Hurricane Laura Makes Landfall, Airlines Move Toward Freight, Hong Kong Origin Deadline Extended

By | COVID-19 Latest Updates | No Comments

Hurricane Laura

Just as Tropical Storm Marco made landfall in U.S. Gulf states, Hurricane Laura was been upgraded to Category 4, which is already responsible for at least 9 deaths in the Caribbean. As the hurricane made landfall Texas and Louisiana this morning, many port facilities are closed, and carriers are expecting major delays. Brace for capacity crunches as ports become difficult to access and as truckers help move relief supplies to those impacted. As the storm develops, we hope our friends in southern states stay safe. 

Air  

As the passenger air travel slump continues, major airlines are redirecting their resources. American Airlines recently reported intentions to cut 19,000 jobs, and Delta and others have announced similar layoffs and furloughs. American Airlines has also recently announced plans to stop service to numerous small cities across the U.S. Simultaneously, many airlines are announcing plans to increase air freight capacity, signaling a shift in focus toward the struggling cargo market. Impacts of the increasing capacity remain unclear as airlines struggle to protect revenue as federal aid runs out. 

New Transportation Security Administration (TSA) rules elevating the security burden on businesses exporting by air are set to be enacted in July 21. The rules place a significant security burden on warehouses, 3PLs, and forwarders, as TSA seeks to apply the same stringent guidelines that exist for passengers to cargo, too. 

The Port of New York and New Jersey has started to see cargo backlogs of 3 – 5 days, leaving shippers waiting to get their goods on rail or in a truck. The increased volume is likely due to shippers trying to avoid sky high rates to the U.S. west coast in favor of relatively normal rates to the U.S. east coast.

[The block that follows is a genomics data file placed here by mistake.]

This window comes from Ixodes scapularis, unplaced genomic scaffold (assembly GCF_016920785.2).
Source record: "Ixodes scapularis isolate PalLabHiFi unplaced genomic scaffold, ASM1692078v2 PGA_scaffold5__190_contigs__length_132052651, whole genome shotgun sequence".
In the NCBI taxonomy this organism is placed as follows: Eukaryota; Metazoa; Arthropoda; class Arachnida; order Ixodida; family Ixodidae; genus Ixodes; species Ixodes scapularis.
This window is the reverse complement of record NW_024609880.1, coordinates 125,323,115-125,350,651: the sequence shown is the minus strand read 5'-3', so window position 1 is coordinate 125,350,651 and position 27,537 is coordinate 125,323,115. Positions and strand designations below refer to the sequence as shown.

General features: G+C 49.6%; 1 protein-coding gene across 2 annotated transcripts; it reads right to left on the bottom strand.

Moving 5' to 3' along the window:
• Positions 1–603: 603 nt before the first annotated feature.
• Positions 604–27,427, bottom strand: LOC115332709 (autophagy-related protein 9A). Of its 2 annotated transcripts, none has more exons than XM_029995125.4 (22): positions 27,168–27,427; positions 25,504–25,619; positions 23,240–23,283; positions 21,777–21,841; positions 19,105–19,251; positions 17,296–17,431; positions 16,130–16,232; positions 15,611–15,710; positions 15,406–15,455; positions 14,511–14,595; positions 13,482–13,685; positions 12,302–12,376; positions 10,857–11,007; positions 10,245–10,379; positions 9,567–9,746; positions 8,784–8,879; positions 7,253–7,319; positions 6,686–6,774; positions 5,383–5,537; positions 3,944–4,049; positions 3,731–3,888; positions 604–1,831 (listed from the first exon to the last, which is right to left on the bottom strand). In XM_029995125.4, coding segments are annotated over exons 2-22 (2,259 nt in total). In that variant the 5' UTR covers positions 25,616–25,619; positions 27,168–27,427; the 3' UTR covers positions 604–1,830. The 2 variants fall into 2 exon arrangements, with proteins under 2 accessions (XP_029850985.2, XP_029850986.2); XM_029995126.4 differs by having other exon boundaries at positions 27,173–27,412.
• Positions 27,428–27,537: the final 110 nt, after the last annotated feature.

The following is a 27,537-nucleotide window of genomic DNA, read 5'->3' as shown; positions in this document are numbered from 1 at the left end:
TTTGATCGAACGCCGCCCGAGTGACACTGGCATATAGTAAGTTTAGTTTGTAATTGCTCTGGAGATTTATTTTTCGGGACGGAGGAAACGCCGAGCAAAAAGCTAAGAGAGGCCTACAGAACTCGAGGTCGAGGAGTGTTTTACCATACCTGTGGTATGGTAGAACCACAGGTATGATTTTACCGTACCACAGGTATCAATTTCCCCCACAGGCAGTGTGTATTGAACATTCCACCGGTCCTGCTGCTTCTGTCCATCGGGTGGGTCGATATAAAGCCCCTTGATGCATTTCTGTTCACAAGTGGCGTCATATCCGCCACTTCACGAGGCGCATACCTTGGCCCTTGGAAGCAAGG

Customs 

The deadline for U.S. importers to comply with the recent executive order and denote Chinese origin for goods manufactured in Hong Kong has been extended. Originally slated to go into effect on September 25th, the executive order will be effective on November 9th 

As the U.S. and China struggle through phases of their collective trade deal, import volumes from China are skyrocketing alongside Americans’ demand for manufactured goods. Experts attribute the seemingly counterintuitive trend to heightened demand for home furnishings as work-from-home arrangements persist and spending habits veering toward physical goods and away from travel. The demand has also launched rates to the U.S. west coast well above usual levels. 

The U.S. and the EU are also making headway in normalizing trade relations, as the two parties agreed to roll back tariffs on a variety of goods in a joint statement. American lobsters were the main concession granted by the EU, and the U.S. agreed to ease up on a variety of European products in return. 

The Consumer Product Safety Commission (CPSC) is beginning to implement new protocols as the agency inserts itself into the importation process. Importers are now able to report registered products as part of their entry, and CPSC will have a hand in inspections and examinations of products the agency deems “of interest”. 

Ocean 

Likely boosted by increased volume from China, trans-Pacific rates to the U.S. west coast are high and only expected to get higher. An expected General Rate Increase (GRI) on September 1st may push rates above $4,000 per FEU – over double the costs reported just a few months ago. The U.S. east coast is already seeing increased traffic as shippers get creative to avoid the congestion and cost of the west coast, and this will likely continue if the GRI is implemented as expected.